It’s summer! That glorious time of year when we can re-group and re-connect with that part of ourselves that needs a brief respite before the new school year begins. As Catholic educators, our commitment to our students goes far beyond their academic success. We influence their hearts, enrich their spirits, and guide them towards their best selves. Our culture is anchored in compassion, forgiveness and tolerance.
For many students, summer is a time of fun and adventure, when they can get together with friends and enjoy these sweet couple months of freedom from homework and schedules, and indulge in social activities. For other students; however, summer is a lonely stretch that feels like forever. There are two types of bullied students: the overtly bullied is the child who is bullied in all the obvious ways; the invisible student is the child who isn’t necessarily targeted, he or she is simply overlooked. Those students who don’t fit in during the school year are experiencing an even deeper sense of isolation over summer break, that’s almost hard to describe. I know first-hand. As a survivor of school bullying who now works inside our Catholic schools to motivate change, I hear the stories from these students, stories just like mine, of how they’re dreading summer. Can you imagine dreading summer when you’re a kid? As much as summer represents a break from the bullying, it also means waiting for invitations that rarely if ever come.
I’m an adult now and I’ve turned my pain into purpose by dedicating my life to anti-bullying, speaking in schools, writing books, and helping administrators create compassion inspired curricula that integrate life-lessons into the classroom based on core Catholic values. Despite how rewarding that work is, when it’s summertime, I can’t help but feel the pain of the students who are like I once was, and it’s with that thought that I’m reaching out with this post right now.
When I give parent and faculty talks during my school visits, I always stress that providing a lonely child hope of making new friends is one of the best things that we as adults can do for that isolated, sad student. So often, the focus tends to be on appropriate punishment for the bullies, so much so, that the victim’s immediate needs become lost. The best form of triage for a bullied student is helping that child find fresh social outlets where they can bond with other kids the same age, with whom they don’t attend school. There are so many options—park districts, community centers, teen theater groups, rock fantasy camps, sports clubs, dance studios, youth library groups. The list is virtually endless.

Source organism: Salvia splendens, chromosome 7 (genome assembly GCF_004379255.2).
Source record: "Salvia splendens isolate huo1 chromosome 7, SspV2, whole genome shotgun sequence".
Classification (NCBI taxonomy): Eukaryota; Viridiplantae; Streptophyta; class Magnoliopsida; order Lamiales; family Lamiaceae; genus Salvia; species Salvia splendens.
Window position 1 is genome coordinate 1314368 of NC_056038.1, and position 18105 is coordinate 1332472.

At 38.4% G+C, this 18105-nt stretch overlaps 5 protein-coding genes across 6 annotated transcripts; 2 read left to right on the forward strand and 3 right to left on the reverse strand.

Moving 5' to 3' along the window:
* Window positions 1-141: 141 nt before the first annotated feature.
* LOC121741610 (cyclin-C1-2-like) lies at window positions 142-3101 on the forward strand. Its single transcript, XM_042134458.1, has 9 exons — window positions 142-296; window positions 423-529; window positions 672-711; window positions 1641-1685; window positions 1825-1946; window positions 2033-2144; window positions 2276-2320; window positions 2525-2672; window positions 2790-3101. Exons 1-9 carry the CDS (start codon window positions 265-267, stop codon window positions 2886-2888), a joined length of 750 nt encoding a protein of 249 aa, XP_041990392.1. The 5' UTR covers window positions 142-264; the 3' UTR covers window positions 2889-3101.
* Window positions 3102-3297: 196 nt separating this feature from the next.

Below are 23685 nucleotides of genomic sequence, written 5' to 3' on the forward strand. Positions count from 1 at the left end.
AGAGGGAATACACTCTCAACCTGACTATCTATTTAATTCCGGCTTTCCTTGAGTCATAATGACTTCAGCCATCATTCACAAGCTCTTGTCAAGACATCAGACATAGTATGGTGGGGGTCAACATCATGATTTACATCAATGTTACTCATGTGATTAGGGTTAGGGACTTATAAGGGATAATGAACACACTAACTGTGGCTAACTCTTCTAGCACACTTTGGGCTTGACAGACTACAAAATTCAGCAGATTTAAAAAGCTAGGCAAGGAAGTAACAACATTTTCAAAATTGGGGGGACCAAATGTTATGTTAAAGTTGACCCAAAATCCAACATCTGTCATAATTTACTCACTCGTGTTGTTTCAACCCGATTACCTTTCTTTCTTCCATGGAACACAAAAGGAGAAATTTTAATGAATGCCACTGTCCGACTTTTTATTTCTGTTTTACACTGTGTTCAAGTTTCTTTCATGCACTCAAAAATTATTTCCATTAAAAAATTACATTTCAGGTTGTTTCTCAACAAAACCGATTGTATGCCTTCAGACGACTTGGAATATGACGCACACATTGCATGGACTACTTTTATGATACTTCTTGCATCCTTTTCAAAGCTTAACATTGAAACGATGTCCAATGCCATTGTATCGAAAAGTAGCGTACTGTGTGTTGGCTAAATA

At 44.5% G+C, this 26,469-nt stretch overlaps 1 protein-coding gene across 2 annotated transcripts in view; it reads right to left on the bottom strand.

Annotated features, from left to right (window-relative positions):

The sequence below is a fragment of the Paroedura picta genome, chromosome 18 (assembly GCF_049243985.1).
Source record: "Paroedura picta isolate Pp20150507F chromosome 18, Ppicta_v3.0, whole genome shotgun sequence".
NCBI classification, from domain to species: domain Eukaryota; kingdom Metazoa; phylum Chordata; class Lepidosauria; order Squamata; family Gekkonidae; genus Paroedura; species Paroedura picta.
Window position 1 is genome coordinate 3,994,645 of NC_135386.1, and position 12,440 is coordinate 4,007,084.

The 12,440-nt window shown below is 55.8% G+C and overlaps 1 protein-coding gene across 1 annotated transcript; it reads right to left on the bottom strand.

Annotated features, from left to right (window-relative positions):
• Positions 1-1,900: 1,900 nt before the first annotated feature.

While we may not be able to offer the same hands-on attention and love to our students during summer break that we can from the classroom, there is something we can do right now, that can make all the difference in the world. Set aside some quiet time during the summer to research organized activities for youth in your area. I always recommend looking a few miles away or perhaps the next town over where your student is more likely to meet fresh, new faces. Print out what you discover and keep an ongoing list. Then, when school reconvenes, and that lonely student, desperate for hope, reaches out to you for help, you’ll be ready with wonderful ideas that you can share with them and their parents.
Remember, you are not only an educator. You are a guardian angel. Summer is the best time to nourish your wings.
Be sure to check out Jodee’s Anti-Bullying Survivor Series (ABSS) to include:
About Jodee Blanco:
Jodee Blanco is the author of four books on bullying, including the New York Times bestselling memoir, Please Stop Laughing at Me…. She is also the author of the NCEA’s new Anti-Bullying Survival Series. Jodee travels to schools, sharing her story to save lives, and has spoken to over a half-million people worldwide. For more information on Jodee Blanco and her in-school anti-bullying program, please visit www.jodeeblanco.com or email her at Jodee@jodeeblanco.com.